For this activity, start with a tactile replication symbol. This can happen in a variety ways, but the goal is for students to physically create the symbol. For example, students can use origami to create an albatross for “The Rime of the Ancient Mariner” or playdough to replicate the statue in the poem “Ozymandias.” There is something powerful about connecting a physical piece of the setting to its meaning in the story.
So, think of a symbol connected to the setting and ask students to create a model of it with whatever supplies you have available. Then, the challenge is to explain how this symbol represents an idea, emotion, or belief connected to the meaning of the story. Ask them how this symbol illuminates the overall theme of the story.
Activity 3: Setting Pen to Paper
It’s one thing to analyze a powerful setting, but it’s a whole other challenge to write a powerful setting. This is why I like ending this setting mini-unit with a setting-focused writing task. It’s the summative assessment to tell me if they understand the elements of setting and can use them.
You may be surprised to find that the inspiration for this activity comes from my daughter when she was in preschool. Yes, that’s right, preschool. When she was an emerging reader, she did a lot of drawing and then explaining and eventually as she got older drawing and then writing about it. Now that I’m a literacy professor, I’ve had the opportunity to research writing in early childhood. Sure enough, one of the best strategies for pre-kindergarten is exactly what I described above.
So, I put a spin on this for my high schoolers studying setting. First, I had them visualize a setting. I asked them to close their eyes. Then, I ran through a quick guided visualization. Here’s an example of what you can say,
“Close your eyes. Take a deep breath. Breathe in and out. Without opening your eyes, visualize your surroundings. Where did you land? What do you see? What is above you? Is it dark? Are there stars? O, is it too bright for your eyes? What are you standing on? Is it soft and squishy or hard and smooth? In your mind, picture yourself reaching out your arms. Do they touch anything? Now with your arms wide, spin to the back. What is behind you?”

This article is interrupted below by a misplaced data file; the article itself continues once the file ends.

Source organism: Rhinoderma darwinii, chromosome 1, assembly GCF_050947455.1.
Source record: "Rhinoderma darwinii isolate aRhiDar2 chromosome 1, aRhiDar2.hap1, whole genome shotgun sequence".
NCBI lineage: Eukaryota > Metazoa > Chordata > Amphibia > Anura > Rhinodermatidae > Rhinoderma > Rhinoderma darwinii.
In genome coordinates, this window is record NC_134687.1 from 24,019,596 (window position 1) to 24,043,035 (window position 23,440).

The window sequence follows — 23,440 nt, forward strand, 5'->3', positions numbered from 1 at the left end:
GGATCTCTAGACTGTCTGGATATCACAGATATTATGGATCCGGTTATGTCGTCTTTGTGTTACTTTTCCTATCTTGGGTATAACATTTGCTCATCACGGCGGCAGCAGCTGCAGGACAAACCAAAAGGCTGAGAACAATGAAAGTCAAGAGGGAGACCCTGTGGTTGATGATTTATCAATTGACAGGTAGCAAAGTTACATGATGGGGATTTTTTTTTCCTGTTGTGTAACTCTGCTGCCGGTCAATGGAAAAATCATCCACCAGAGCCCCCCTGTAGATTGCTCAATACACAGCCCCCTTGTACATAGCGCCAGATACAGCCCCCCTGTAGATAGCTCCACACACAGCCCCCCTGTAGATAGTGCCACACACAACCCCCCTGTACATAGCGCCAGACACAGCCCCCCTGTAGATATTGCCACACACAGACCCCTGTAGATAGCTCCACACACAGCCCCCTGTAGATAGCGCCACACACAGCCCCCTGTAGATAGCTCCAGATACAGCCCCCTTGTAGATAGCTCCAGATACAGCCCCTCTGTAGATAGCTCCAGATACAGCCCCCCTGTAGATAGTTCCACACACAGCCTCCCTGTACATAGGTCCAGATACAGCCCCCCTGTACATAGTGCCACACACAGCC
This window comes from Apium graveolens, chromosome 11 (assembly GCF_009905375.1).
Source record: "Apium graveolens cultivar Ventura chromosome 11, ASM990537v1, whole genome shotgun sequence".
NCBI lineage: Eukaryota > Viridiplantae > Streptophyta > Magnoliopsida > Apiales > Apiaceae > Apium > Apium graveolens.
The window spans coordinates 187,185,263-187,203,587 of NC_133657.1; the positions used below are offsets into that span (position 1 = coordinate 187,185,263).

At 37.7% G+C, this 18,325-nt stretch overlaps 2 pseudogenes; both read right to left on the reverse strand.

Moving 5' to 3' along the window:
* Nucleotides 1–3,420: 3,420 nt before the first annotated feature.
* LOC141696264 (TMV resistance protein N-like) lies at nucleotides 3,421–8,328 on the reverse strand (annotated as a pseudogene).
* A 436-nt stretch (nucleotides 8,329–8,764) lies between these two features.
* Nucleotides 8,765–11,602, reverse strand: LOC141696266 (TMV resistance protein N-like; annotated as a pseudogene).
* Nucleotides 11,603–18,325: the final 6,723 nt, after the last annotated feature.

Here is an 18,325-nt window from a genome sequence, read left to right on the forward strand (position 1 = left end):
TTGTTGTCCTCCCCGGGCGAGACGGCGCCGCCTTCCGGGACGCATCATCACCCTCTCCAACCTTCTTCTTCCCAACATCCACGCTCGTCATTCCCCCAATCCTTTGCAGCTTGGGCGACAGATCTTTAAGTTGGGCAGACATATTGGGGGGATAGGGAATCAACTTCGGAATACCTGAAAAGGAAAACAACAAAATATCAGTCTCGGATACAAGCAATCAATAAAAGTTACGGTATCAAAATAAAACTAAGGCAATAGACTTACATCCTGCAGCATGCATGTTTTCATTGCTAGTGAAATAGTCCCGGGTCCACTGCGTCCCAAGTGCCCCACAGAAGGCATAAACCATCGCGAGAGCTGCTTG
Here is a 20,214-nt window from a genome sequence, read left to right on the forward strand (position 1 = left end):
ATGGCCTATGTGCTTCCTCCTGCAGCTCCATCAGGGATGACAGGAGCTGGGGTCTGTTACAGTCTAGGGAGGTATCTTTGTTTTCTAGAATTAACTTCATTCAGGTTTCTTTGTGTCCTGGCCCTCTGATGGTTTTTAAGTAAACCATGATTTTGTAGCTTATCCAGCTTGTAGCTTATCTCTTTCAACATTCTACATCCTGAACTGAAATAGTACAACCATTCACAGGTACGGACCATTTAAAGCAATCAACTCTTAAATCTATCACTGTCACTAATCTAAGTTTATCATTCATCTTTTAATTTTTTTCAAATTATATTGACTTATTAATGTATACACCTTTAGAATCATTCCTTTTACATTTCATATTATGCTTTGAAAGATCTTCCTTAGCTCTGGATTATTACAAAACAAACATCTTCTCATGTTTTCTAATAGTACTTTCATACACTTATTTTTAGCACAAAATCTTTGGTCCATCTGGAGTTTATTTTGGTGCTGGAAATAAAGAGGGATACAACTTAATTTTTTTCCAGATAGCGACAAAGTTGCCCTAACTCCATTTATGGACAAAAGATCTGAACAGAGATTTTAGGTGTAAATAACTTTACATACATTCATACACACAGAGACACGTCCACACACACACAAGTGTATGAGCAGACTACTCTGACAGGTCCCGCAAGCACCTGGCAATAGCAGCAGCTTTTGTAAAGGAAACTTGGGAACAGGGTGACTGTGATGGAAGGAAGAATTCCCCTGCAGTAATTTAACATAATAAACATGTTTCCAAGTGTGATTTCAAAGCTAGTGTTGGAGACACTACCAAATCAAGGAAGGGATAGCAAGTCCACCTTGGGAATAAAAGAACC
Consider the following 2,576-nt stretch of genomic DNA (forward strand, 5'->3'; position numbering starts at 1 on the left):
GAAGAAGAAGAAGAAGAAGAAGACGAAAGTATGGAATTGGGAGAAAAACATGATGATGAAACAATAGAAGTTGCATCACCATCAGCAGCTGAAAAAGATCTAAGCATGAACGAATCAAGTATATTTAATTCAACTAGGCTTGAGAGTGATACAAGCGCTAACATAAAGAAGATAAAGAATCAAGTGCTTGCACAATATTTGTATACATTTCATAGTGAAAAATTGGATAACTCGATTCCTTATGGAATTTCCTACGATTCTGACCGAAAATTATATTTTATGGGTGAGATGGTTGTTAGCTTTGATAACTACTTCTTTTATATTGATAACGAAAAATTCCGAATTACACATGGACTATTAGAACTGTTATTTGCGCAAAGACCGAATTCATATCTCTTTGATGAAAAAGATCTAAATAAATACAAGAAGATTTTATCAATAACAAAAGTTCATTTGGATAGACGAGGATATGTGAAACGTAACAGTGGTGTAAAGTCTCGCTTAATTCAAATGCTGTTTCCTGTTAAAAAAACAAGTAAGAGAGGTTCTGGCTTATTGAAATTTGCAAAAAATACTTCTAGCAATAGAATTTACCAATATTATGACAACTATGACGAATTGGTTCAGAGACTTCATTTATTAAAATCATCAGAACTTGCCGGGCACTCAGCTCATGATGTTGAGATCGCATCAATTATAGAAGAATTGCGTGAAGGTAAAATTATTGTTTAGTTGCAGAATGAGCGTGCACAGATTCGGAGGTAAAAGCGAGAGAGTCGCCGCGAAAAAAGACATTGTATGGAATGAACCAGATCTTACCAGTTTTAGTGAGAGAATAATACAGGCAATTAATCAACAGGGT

You can continue with more prompts, but this gives you an idea. Even if students struggle to “see” anything, it will give some ideas of things they should think about when creating their own setting.
Next, ask them to draw it out on paper or compile it with pictures from the internet. Now that they have this visual, they can use imagery to write out the scene. Again, this is somewhat backward from how we would typically read or write something and draw it out, but it’s a great strategy for students to grasp the detail and imagery necessary to write a powerful setting.
Check out The Writing Strategies Book: Your Everything Guide to Developing Skilled Writers by Jennifer Serravallo for more awesome strategies. This book is designed for grades pk-8, but so many of them can be adapted to secondary!
Activities 1 and 2 can be found in my Elements of Fiction Unit. This resource aligns both with the Common Core Standards and AP English Literature and Composition CED. Although it’s designed to be used with any text, I give over 35 high-engagement short story selections from diverse authors.
Activity 3 comes from my Narrative Writing Unit. This unit uses a scaffolded approach to teach students the elements of narrative writing breaking down the unit into six concepts: setting, mood & imagery, characterization, plot & conflict, point of view & tone, and theme.
Serravallo, J. (2017). The writing strategies book: Your everything guide to developing skilled writers. Portsmouth, NH, Heinemann.